I always feel a bit weird commenting about sexism.
I mean, I am male, cisgendered, only sexually attracted to women so far, and 10 out of 10 people would identify me as ethnically "white".
What could I possibly say about institutional discrimination, when it never directly touches or affects me?
So a fellow named Gabby Schultz crafted a funny comic about a recent debacle.
It intrigued me, so I thought I'd say some things about sexism, for the same reasons that anyone says anything ever on any blog. I want to create something, something to engage people's minds and create debate to engage my own.
Now, Gabby didn't link to the original issue. He wanted to avoid inflaming the specific debate again, and distracting from his comics message about sexism.
But I reference back to the original situation, and my blog has never been read by anyone I don't know personally, so I'm linking to a place that's collected the original comment by Kate Beaton.
Heh. I don't find it quite so inimitably polite as Gabby portrays it.
I had an insight as I wrote this post. At first, I didn't see the problem with the very initial exchange. Generified: an artist puts up a piece of work, and someone compliments them on it by saying they find the artist's talent attractive in a romantic/sexual way.
They're taking the subject away from the artists talent, really, and making it about their suitability to be their mate.
Is this sexist? I mean, I see the same attitude from women often enough. (Not that women engaging in a sexist behavior makes it non-sexist....)
But as much as I'd like to, I can't pretend that a societal distinction between women and men, and their respective capabilities and life goals doesn't exist. A comment like this, made to a woman, in the context of our society, can't help but be perceived as degrading. As if, as Kate Beaton said, the woman were just partaking in this quaint hobby to engage sexual attention.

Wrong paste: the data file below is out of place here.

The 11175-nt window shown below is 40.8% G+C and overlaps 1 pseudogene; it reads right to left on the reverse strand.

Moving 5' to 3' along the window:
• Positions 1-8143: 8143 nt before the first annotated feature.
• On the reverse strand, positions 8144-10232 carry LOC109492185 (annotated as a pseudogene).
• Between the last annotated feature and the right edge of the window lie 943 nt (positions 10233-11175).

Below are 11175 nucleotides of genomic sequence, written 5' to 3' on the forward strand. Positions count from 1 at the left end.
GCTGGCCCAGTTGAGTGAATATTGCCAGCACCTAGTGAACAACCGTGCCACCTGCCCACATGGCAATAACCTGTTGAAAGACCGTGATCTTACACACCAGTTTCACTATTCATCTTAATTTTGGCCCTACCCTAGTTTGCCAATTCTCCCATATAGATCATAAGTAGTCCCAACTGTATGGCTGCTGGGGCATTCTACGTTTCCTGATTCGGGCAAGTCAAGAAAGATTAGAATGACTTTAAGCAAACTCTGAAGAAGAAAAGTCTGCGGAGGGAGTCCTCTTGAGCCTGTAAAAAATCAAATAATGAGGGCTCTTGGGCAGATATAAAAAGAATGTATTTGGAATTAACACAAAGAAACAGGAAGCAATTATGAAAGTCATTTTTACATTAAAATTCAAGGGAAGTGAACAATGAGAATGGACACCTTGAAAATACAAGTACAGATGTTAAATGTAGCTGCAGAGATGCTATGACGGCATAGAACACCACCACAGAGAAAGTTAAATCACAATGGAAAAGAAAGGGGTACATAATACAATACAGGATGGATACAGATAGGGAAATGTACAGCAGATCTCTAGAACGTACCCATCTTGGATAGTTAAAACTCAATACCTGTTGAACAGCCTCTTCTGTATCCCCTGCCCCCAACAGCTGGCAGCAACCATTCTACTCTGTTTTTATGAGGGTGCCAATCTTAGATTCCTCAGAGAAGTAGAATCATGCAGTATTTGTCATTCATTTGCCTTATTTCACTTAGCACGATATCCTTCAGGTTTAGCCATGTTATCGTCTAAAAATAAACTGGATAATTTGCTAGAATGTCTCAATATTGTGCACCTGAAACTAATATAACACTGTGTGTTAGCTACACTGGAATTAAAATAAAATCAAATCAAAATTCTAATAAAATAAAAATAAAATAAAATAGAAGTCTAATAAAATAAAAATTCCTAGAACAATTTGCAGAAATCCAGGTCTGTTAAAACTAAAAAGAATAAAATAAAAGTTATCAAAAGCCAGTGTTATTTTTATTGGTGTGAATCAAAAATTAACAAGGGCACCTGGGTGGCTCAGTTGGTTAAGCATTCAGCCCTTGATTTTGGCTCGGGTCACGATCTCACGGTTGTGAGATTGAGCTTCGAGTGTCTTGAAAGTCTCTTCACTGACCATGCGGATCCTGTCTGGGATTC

Even if it weren't sexist, the reply from "A. Dude" definitely was. I'm not even going to get into it right now (though I do wonder how much of his posturing was inspired by personal hurt feelings).
If someone tells you that something you have said to them has made them uncomfortable, you apologize, say sorry for the misunderstanding, and promise to attempt to be more considerate of their feelings in the future. This is the basics of politeness.
And all of this is distracting from the rest of Kate Beaton's point, which was that women creators and professionals do often have to deal with their capabilities and talents being sexualized and diminished, even by people who are oblivious to what they're doing.
The literal comment, "OMG I love you and want to have your babies," from anyone to anyone, is just popular hyperbole. But when women on professional forums get treated like they're there to troll for dates, you have a problem.
So this kind of stole the spotlight from my original opinion of the comic. Personal growth through blogging, who knew?
As to the comic itself, I must admit to some remaining ambivalence.
He has a very important point (which he helpfully elucidates in his final panel): "The system makes us slaves." That is, there are cycles of behavior in our society that reinforce themselves, and from which we can not break out without awareness.
But on the other hand, just reading the comic, it feels so devisive.
Sure, it's true, you can look at the Pew Research polls. Identifying as white, male, and heterosexual has a decent amount of correlation with having sexist attitudes.
But does harping on this really help, rather than divide?
In a piece of what is essentially entertainment, doesn't this focus lead people to want to make judgements of individuals based on their group membership?
Prejudice can really only retard useful action, and starting out with statements like, "People — straight, male people, in particular — sure can have some strange misconceptions about how the world spins," seems like it's going to raise more hackles than bridge gaps of ignorance.